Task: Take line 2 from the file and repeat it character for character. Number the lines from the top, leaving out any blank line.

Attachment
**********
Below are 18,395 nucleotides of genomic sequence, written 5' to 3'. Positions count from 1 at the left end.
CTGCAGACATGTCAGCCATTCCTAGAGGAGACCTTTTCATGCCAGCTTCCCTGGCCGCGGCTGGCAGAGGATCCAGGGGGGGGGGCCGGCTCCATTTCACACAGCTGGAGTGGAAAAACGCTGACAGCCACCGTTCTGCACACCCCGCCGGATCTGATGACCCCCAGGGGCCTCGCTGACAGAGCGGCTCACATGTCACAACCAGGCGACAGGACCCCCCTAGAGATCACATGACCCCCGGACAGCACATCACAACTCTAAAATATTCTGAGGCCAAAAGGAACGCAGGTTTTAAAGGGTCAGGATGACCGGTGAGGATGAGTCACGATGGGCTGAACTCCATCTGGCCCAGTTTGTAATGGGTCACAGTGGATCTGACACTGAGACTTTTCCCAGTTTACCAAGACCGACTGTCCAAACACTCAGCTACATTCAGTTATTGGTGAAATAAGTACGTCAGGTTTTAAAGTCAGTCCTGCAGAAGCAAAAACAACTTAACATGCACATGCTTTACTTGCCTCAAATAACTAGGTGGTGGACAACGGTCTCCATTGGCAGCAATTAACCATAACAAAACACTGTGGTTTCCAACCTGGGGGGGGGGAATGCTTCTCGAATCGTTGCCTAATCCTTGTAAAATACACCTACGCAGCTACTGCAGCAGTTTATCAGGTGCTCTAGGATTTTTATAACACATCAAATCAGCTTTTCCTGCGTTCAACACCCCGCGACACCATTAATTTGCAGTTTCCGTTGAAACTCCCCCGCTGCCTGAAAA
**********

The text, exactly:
CTGCAGACATGTCAGCCATTCCTAGAGGAGACCTTTTCATGCCAGCTTCCCTGGCCGCGGCTGGCAGAGGATCCAGGGGGGGGGGCCGGCTCCATTTCACACAGCTGGAGTGGAAAAACGCTGACAGCCACCGTTCTGCACACCCCGCCGGATCTGATGACCCCCAGGGGCCTCGCTGACAGAGCGGCTCACATGTCACAACCAGGCGACAGGACCCCCCTAGAGATCACATGACCCCCGGACAGCACATCACAACTCTAAAATATTCTGAGGCCAAAAGGAACGCAGGTTTTAAAGGGTCAGGATGACCGGTGAGGATGAGTCACGATGGGCTGAACTCCATCTGGCCCAGTTTGTAATGGGTCACAGTGGATCTGACACTGAGACTTTTCCCAGTTTACCAAGACCGACTGTCCAAACACTCAGCTACATTCAGTTATTGGTGAAATAAGTACGTCAGGTTTTAAAGTCAGTCCTGCAGAAGCAAAAACAACTTAACATGCACATGCTTTACTTGCCTCAAATAACTAGGTGGTGGACAACGGTCTCCATTGGCAGCAATTAACCATAACAAAACACTGTGGTTTCCAACCTGGGGGGGGGGAATGCTTCTCGAATCGTTGCCTAATCCTTGTAAAATACACCTACGCAGCTACTGCAGCAGTTTATCAGGTGCTCTAGGATTTTTATAACACATCAAATCAGCTTTTCCTGCGTTCAACACCCCGCGACACCATTAATTTGCAGTTTCCGTTGAAACTCCCCCGCTGCCTGAAAA